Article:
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Harvey Weinstein’s Sentencing Delayed After Defense Signals Plans to File Motion for New Trial


Former film producer Harvey Weinstein appears in court at the Clara Shortridge Foltz Criminal Justice Center in Los Angeles, California, on Oct. 4, 2022. (Photo by ETIENNE LAURENT/POOL/AFP via Getty Images)

Disgraced movie producer and convicted rapist Harvey Weinstein received a reprieve from his reckoning on Monday, as a judge agreed to delay his sentencing so that he can move for a new trial.

Wheeled into a courtroom wearing a mask in downtown Los Angeles Superior Court on Monday morning, the Pulp Fiction producer had been found guilty of sex crimes from coast to coast. The New York case ended in a 23-year sentence, and Weinstein had been set to learn how much more time he would serve on top of that.

Instead, after a brief hearing on Monday, his sentencing was continued until late February or early March.

While sitting with his attorneys inside the Clara Shortridge Foltz Criminal Justice Center, Weinstein removed his mask to discuss something with Werksman – at times relatively animated and speaking with his hands – occasionally audible but unintelligible. The courtroom is named after the first woman lawyer on the West Coast and the first lawyer to suggest the concept of the public defender.

Weinstein spoke up but did not stand up when addressing the court.

“Yes,” the defendant said when asked by Judge Lisa B. Lench if he agreed to give up his right to be sentenced on the scheduled day.

The defense, led by attorney Mark Werksman, asked for the delay in order to accommodate a motion for a new trial. The state largely kept mum throughout but did not object to the defense request.

Weinstein’s motion for a new trial is due no later than Jan. 31, 2023.

Los Angeles prosecutors will have until Valentine’s Day of this year, Feb. 14, 2023, to file the state’s response to that motion. The motion will be decided and dispensed with along with the new sentencing date of Feb. 23, 2023 – though Judge Lench said that hearing may also fall “within five days of that date,” which could push things to March 2, 2023 at the latest – if the new trial motion is denied.

“Yes, your honor,” Weinstein said when asked if he agreed to give up his right to a speedy trial. Under California law, a felony defendant is entitled to a trial within 60 days of their arraignment.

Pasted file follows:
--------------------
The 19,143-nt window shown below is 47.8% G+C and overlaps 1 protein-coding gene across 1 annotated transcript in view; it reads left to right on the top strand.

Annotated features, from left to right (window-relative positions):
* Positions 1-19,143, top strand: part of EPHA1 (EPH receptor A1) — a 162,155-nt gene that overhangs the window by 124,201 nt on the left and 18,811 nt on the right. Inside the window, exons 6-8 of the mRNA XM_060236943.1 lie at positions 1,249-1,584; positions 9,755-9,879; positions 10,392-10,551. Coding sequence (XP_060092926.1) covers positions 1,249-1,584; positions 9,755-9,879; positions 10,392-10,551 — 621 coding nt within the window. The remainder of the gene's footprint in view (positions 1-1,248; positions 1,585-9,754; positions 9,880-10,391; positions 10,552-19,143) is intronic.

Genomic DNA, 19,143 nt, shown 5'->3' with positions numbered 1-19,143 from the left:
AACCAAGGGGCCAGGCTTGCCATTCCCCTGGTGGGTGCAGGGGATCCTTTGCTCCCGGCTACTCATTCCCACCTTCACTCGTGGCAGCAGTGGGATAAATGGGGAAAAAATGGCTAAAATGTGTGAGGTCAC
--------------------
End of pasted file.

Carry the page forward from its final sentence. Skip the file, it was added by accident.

If Weinstein is granted a new trial, proceedings in that would-be case will begin no later than April 24, 2023, the judge said.

“I haven’t seen it, so I have no idea what it’s gonna say,” Lench added, in reference to the forthcoming new trial motion.

In late December, the 70-year-old Weinstein was found guilty on one count each of forced oral copulation, forcible rape, and penetration with a foreign object. Each of those charges stemmed from the February 2013 sexual assault of Jane Doe 1, a Russian-Italian model who Weinstein attacked at Mr. C’s hotel in Beverly Hills — after she returned to her room following a day at the L.A. Italia Film Festival.

Weinstein faces a maximum sentence of 18 years on the charges.

Jane Doe 1 is set to provide a witness statement, the only one of Weinstein’s numerous accusers the judge will allow to address the court.

The defendant is already serving a 23 year sentence after being convicted on two sex crime charges in New York City in 2020 — years after accusations against him first went public and launched the #MeToo Movement.

One day after his conviction on the California charges, jurors deadlocked on whether a number of aggravating factors — essentially sentencing enhancements — should apply over his rape of Jane Doe 1. After failing to reach an agreement the next day, Judge Lench declared a mistrial on the aggravating factors and sent the jurors home, capping off the trial portion of a case that spanned just shy of two months, 44 separate witnesses, and nine days of deliberations.

While substantially increasing the odds that Weinstein will die behind bars, the Los Angeles case against him was not an across-the-board victory for prosecutors. He was acquitted of one charge of sexual batter while jurors hung — and the judge declared a mistrial — on three additional charges involving a total of three other women.

Outside the courtroom on Monday, as attorneys and media were shepherded down the hall after the hearing, Los Angeles County Deputy District Attorney Paul Thompson said it was too soon to tell whether the state would drop or retry the defendant on those three additional counts.

[image via ETIENNE LAURENT/POOL/AFP via Getty Images]

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